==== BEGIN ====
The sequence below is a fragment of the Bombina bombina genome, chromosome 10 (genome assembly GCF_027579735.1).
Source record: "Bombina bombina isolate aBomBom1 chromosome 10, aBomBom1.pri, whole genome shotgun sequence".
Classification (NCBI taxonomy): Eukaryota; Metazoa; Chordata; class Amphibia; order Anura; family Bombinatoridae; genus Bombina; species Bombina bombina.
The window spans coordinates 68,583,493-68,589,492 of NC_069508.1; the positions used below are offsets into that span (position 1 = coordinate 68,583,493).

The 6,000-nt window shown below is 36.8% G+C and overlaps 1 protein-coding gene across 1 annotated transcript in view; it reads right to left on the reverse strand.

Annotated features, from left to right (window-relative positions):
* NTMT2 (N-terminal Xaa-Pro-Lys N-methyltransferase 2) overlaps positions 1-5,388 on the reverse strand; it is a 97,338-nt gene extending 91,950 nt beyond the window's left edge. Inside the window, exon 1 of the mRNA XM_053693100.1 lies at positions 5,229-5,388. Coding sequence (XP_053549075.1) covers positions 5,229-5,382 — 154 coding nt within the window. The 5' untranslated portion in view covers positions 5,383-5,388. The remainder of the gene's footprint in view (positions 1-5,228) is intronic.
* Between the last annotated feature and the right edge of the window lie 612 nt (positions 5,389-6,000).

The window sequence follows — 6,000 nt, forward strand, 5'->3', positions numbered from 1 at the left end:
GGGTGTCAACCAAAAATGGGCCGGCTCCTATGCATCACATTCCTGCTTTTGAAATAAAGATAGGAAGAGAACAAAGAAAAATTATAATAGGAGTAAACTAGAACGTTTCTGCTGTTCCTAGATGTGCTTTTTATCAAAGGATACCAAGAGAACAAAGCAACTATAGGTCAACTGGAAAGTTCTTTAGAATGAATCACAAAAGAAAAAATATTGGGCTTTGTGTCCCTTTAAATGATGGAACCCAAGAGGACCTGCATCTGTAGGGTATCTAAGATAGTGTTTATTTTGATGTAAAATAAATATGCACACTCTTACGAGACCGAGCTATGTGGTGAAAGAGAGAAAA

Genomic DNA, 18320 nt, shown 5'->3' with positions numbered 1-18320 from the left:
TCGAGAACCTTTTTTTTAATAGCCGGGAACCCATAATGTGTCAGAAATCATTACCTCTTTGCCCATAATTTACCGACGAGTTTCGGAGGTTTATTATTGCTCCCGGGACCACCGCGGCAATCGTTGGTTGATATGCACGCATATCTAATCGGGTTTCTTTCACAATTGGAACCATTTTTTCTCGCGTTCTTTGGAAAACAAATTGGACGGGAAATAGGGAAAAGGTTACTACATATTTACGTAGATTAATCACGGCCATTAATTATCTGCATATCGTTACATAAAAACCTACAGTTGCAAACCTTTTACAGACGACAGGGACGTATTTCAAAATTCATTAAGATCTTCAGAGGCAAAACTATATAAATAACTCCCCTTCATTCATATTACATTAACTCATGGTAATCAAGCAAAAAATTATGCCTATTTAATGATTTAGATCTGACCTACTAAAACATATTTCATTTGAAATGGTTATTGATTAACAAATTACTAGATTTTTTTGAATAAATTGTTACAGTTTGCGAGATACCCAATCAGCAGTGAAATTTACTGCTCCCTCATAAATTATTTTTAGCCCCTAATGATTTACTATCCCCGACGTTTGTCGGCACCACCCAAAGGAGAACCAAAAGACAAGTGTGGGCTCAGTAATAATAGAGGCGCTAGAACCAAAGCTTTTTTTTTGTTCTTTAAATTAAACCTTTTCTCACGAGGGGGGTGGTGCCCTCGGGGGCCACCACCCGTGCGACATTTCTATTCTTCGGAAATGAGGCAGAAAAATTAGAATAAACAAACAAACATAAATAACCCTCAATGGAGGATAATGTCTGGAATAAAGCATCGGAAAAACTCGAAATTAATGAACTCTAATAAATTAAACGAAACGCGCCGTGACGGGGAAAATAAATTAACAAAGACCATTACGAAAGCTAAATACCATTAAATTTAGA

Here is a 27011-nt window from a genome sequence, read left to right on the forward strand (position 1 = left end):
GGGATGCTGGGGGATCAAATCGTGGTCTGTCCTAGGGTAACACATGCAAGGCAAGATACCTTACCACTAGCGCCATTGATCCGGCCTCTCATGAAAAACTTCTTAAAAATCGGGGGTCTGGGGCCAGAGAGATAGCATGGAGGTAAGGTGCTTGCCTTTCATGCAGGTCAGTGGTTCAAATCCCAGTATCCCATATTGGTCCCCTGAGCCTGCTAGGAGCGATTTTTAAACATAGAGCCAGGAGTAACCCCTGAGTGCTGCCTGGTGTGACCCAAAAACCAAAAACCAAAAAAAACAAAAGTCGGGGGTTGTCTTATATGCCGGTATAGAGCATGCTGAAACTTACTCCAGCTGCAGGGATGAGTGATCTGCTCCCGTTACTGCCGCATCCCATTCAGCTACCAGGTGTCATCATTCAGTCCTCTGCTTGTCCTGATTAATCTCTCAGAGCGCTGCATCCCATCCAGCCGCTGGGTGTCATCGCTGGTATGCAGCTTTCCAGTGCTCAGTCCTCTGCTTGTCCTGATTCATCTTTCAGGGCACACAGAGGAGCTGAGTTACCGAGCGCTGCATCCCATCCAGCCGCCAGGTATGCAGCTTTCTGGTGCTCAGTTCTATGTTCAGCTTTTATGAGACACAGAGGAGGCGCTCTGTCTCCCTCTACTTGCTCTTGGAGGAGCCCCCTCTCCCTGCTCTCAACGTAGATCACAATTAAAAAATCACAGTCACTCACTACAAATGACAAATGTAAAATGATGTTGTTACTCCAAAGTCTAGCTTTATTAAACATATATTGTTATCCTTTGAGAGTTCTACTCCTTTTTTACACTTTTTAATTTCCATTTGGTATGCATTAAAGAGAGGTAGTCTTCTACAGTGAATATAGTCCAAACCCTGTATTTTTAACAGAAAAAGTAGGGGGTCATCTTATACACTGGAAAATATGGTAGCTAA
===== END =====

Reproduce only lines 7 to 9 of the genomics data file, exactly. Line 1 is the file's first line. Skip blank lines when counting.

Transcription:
* NTMT2 (N-terminal Xaa-Pro-Lys N-methyltransferase 2) overlaps positions 1-5,388 on the reverse strand; it is a 97,338-nt gene extending 91,950 nt beyond the window's left edge. Inside the window, exon 1 of the mRNA XM_053693100.1 lies at positions 5,229-5,388. Coding sequence (XP_053549075.1) covers positions 5,229-5,382 — 154 coding nt within the window. The 5' untranslated portion in view covers positions 5,383-5,388. The remainder of the gene's footprint in view (positions 1-5,228) is intronic.
* Between the last annotated feature and the right edge of the window lie 612 nt (positions 5,389-6,000).

The window sequence follows — 6,000 nt, forward strand, 5'->3', positions numbered from 1 at the left end: